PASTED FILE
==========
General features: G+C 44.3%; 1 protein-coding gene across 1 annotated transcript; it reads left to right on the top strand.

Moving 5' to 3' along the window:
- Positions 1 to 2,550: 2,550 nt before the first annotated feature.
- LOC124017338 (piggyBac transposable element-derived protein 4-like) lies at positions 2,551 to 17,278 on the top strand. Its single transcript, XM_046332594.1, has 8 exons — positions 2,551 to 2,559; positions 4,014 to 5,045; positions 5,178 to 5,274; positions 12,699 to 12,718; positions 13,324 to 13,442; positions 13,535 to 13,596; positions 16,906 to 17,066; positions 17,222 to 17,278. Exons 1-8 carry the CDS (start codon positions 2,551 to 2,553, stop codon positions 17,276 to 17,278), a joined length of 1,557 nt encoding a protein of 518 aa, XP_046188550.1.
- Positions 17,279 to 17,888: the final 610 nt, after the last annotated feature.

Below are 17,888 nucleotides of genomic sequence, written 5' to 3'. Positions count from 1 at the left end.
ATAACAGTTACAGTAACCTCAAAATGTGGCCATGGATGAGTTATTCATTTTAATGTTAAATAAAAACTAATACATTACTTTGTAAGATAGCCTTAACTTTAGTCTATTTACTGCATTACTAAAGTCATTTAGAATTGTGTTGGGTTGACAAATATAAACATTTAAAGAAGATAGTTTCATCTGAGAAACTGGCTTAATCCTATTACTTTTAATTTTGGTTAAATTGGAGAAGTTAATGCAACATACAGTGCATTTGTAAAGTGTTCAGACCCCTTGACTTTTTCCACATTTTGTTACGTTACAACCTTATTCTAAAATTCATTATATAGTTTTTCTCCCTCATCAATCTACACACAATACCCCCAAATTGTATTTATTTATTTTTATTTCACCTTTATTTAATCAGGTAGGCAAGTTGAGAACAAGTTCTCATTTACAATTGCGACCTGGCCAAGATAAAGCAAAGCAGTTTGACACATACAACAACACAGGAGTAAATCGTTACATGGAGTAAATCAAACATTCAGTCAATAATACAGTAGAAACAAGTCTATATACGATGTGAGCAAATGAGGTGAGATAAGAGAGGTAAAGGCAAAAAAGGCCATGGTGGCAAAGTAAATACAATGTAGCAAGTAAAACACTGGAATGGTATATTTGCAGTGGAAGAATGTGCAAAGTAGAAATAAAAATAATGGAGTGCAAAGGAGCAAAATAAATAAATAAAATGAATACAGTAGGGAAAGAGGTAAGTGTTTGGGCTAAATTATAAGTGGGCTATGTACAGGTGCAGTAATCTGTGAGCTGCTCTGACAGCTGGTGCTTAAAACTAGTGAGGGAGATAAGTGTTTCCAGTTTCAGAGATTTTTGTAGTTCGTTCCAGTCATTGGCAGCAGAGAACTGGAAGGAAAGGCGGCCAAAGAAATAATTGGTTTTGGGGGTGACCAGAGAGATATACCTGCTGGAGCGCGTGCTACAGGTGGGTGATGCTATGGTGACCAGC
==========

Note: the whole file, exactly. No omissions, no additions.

General features: G+C 44.3%; 1 protein-coding gene across 1 annotated transcript; it reads left to right on the top strand.

Moving 5' to 3' along the window:
- Positions 1 to 2,550: 2,550 nt before the first annotated feature.
- LOC124017338 (piggyBac transposable element-derived protein 4-like) lies at positions 2,551 to 17,278 on the top strand. Its single transcript, XM_046332594.1, has 8 exons — positions 2,551 to 2,559; positions 4,014 to 5,045; positions 5,178 to 5,274; positions 12,699 to 12,718; positions 13,324 to 13,442; positions 13,535 to 13,596; positions 16,906 to 17,066; positions 17,222 to 17,278. Exons 1-8 carry the CDS (start codon positions 2,551 to 2,553, stop codon positions 17,276 to 17,278), a joined length of 1,557 nt encoding a protein of 518 aa, XP_046188550.1.
- Positions 17,279 to 17,888: the final 610 nt, after the last annotated feature.

Below are 17,888 nucleotides of genomic sequence, written 5' to 3'. Positions count from 1 at the left end.
ATAACAGTTACAGTAACCTCAAAATGTGGCCATGGATGAGTTATTCATTTTAATGTTAAATAAAAACTAATACATTACTTTGTAAGATAGCCTTAACTTTAGTCTATTTACTGCATTACTAAAGTCATTTAGAATTGTGTTGGGTTGACAAATATAAACATTTAAAGAAGATAGTTTCATCTGAGAAACTGGCTTAATCCTATTACTTTTAATTTTGGTTAAATTGGAGAAGTTAATGCAACATACAGTGCATTTGTAAAGTGTTCAGACCCCTTGACTTTTTCCACATTTTGTTACGTTACAACCTTATTCTAAAATTCATTATATAGTTTTTCTCCCTCATCAATCTACACACAATACCCCCAAATTGTATTTATTTATTTTTATTTCACCTTTATTTAATCAGGTAGGCAAGTTGAGAACAAGTTCTCATTTACAATTGCGACCTGGCCAAGATAAAGCAAAGCAGTTTGACACATACAACAACACAGGAGTAAATCGTTACATGGAGTAAATCAAACATTCAGTCAATAATACAGTAGAAACAAGTCTATATACGATGTGAGCAAATGAGGTGAGATAAGAGAGGTAAAGGCAAAAAAGGCCATGGTGGCAAAGTAAATACAATGTAGCAAGTAAAACACTGGAATGGTATATTTGCAGTGGAAGAATGTGCAAAGTAGAAATAAAAATAATGGAGTGCAAAGGAGCAAAATAAATAAATAAAATGAATACAGTAGGGAAAGAGGTAAGTGTTTGGGCTAAATTATAAGTGGGCTATGTACAGGTGCAGTAATCTGTGAGCTGCTCTGACAGCTGGTGCTTAAAACTAGTGAGGGAGATAAGTGTTTCCAGTTTCAGAGATTTTTGTAGTTCGTTCCAGTCATTGGCAGCAGAGAACTGGAAGGAAAGGCGGCCAAAGAAATAATTGGTTTTGGGGGTGACCAGAGAGATATACCTGCTGGAGCGCGTGCTACAGGTGGGTGATGCTATGGTGACCAGC